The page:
One side of the discussion that we’ve heard from some fans is that the Tribe should do whatever they need to do to improve the team’s chances at making the playoffs because, once there, “anything can happen.” This line of thinking is usually supported by referencing the 1997 Indians team that was one out away from winning the World Series.

While that postseason certainly had enough unbelievable moments – a home run off of the greatest closer in baseball history, a game-winning run on a failed suicide squeeze, an extra-inning home run to clinch the American League Championship – to make even the most-cynical Tribe fan think that the championship drought was finally over, the truth is the ’97 team seriously underachieved during the regular season and finally was able to turn it on in the playoffs.

This year’s team, while (mostly) entertaining to watch on a nightly basis, is probably right where it should be in terms of its record and realistically could not stay on the same field with the ’97 team. Think about it, other than Jason Kipnis, who on the current team is going to break into the starting lineup of a team with Jim Thome, Omar Vizquel, Matt Williams, Sandy Alomar, David Justice, Marquis Grissom and Manny Ramirez?

So while it’s great to talk about how anything is possible in the postseason, is Antonetti willing to bet the future on this team being able to pull off that kind of success? Especially based on the way it has played against the better teams through the first 99 games of the season?

It’s possible that Antonetti could simply do nothing, believing that the team is fine the way it is. The Tribe is getting Zach McAllister back from injury tonight, which could help stabilize the starting rotation. Now that he’s been moved to the No. 2 spot in the lineup, maybe Nick Swisher will start earning some of the free-agent money the Indians gave him in the off-season. Maybe Vinnie Pestano will rediscover whatever it was he lost and return to his role as a dominant and dependable eighth-inning reliever. Perhaps the Mark Reynolds of April will return to the lineup.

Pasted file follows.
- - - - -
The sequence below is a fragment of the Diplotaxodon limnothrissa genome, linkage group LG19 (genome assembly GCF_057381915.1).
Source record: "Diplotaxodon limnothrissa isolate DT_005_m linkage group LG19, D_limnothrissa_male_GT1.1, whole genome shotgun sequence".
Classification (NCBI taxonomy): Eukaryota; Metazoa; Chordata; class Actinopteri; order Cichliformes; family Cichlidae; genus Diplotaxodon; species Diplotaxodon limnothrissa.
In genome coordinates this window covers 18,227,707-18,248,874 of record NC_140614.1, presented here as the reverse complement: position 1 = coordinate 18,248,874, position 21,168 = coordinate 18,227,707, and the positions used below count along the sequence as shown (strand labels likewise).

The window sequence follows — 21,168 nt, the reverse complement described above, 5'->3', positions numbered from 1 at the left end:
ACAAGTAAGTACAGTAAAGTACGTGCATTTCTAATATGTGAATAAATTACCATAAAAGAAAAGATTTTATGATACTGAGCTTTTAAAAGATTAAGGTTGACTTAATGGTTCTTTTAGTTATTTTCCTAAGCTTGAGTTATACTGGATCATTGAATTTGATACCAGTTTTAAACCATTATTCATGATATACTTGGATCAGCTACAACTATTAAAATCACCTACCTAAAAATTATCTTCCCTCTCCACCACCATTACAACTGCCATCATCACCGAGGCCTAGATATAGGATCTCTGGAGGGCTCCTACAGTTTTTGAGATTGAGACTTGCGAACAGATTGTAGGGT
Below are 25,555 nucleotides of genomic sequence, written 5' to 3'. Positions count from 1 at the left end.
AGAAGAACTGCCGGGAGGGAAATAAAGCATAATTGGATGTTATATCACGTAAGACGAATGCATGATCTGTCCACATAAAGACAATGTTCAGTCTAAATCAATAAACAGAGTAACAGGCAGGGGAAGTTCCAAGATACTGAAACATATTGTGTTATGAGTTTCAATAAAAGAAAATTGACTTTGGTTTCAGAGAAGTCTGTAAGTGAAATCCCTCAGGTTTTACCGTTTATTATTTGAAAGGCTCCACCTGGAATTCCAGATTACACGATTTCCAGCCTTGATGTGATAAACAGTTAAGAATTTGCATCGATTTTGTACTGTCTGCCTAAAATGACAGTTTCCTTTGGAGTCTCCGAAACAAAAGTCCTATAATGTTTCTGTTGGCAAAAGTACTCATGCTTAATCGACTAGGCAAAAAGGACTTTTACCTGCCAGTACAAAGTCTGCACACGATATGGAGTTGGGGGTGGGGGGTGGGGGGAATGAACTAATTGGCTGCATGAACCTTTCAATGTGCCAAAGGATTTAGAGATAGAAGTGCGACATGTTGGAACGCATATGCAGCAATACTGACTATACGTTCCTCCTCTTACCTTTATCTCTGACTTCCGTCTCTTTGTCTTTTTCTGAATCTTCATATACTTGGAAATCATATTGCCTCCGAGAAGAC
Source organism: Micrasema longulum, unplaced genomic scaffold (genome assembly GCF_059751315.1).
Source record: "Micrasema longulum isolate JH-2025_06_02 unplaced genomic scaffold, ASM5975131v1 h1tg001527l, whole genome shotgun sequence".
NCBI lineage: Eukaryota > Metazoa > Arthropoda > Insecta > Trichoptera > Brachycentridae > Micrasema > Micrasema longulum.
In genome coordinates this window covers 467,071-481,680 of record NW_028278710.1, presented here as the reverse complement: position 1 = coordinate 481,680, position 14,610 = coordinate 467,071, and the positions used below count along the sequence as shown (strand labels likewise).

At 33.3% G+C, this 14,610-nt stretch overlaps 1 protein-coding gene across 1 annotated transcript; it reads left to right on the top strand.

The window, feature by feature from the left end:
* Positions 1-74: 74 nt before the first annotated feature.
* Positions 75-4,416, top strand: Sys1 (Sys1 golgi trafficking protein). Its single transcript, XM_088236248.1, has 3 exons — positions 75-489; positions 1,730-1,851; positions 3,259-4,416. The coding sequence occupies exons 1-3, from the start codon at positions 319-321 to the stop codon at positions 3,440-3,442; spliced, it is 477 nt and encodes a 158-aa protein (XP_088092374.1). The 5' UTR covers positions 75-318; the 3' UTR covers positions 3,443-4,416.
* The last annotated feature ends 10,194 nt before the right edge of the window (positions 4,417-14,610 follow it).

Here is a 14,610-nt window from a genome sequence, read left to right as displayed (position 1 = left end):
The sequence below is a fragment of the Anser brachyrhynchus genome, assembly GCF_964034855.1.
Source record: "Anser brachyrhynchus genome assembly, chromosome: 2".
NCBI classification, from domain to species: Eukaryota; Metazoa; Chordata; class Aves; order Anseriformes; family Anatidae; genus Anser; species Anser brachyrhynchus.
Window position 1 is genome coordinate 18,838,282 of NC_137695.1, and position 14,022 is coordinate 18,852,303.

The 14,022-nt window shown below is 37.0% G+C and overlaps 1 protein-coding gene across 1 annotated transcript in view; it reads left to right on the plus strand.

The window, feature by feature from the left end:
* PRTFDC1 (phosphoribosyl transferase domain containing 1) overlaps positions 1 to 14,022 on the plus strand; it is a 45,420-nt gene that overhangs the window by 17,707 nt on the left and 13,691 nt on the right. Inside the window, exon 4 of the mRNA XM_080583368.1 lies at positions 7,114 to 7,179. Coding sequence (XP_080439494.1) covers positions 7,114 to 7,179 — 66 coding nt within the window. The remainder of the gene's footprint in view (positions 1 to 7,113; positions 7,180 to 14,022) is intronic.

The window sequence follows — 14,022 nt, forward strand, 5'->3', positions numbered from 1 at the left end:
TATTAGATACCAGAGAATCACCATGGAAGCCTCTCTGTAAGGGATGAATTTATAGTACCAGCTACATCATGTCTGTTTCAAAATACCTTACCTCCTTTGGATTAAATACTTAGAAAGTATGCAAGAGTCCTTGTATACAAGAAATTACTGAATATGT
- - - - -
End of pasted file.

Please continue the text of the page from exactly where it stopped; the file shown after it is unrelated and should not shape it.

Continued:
That could be enough to help the Tribe stay on the heels of the Tigers … but probably not. From the start, we’ve seen this Tribe team as a club that would finish the season somewhere right around .500 and they haven’t really done anything to make us believe otherwise.

We can’t help but wonder if, even though he would never admit it, Antonetti believes the same thing and will be OK with sitting out the trade deadline this year and just letting the season play out. The team made a lot of moves in the off-season but they never came across as moves that were created out of a win-this-year mentality. Simply put, the team may still be a year away from being in a realistic position to be a major buyer at the trading deadline simply because, even with a big acquisition, they are probably not good enough to make much noise in the postseason this year.

And while that may not sit very well with the fan base, it may be time to get used to the idea of rooting for who the team is, rather than who fans want them to be.

Either way, we only a little more than a week away from finding out what Antonetti thinks about the current team’s chances.

(Photo by The Associated Press)